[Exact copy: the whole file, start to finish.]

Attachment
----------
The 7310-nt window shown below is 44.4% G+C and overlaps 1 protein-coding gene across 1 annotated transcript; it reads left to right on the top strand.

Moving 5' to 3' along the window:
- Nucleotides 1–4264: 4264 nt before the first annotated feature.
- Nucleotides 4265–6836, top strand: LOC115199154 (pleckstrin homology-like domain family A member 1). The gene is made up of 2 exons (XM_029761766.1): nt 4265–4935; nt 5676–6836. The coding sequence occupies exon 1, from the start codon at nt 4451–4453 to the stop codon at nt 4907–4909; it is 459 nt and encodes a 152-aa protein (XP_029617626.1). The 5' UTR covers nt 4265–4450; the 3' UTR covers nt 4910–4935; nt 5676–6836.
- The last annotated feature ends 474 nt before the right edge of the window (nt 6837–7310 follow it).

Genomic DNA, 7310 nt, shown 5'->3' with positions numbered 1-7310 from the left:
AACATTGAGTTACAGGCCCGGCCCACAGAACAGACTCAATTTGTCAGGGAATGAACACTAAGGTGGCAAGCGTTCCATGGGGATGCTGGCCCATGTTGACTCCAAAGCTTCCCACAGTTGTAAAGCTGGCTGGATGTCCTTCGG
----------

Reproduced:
The 7310-nt window shown below is 44.4% G+C and overlaps 1 protein-coding gene across 1 annotated transcript; it reads left to right on the top strand.

Moving 5' to 3' along the window:
- Nucleotides 1–4264: 4264 nt before the first annotated feature.
- Nucleotides 4265–6836, top strand: LOC115199154 (pleckstrin homology-like domain family A member 1). The gene is made up of 2 exons (XM_029761766.1): nt 4265–4935; nt 5676–6836. The coding sequence occupies exon 1, from the start codon at nt 4451–4453 to the stop codon at nt 4907–4909; it is 459 nt and encodes a 152-aa protein (XP_029617626.1). The 5' UTR covers nt 4265–4450; the 3' UTR covers nt 4910–4935; nt 5676–6836.
- The last annotated feature ends 474 nt before the right edge of the window (nt 6837–7310 follow it).

Genomic DNA, 7310 nt, shown 5'->3' with positions numbered 1-7310 from the left:
AACATTGAGTTACAGGCCCGGCCCACAGAACAGACTCAATTTGTCAGGGAATGAACACTAAGGTGGCAAGCGTTCCATGGGGATGCTGGCCCATGTTGACTCCAAAGCTTCCCACAGTTGTAAAGCTGGCTGGATGTCCTTCGG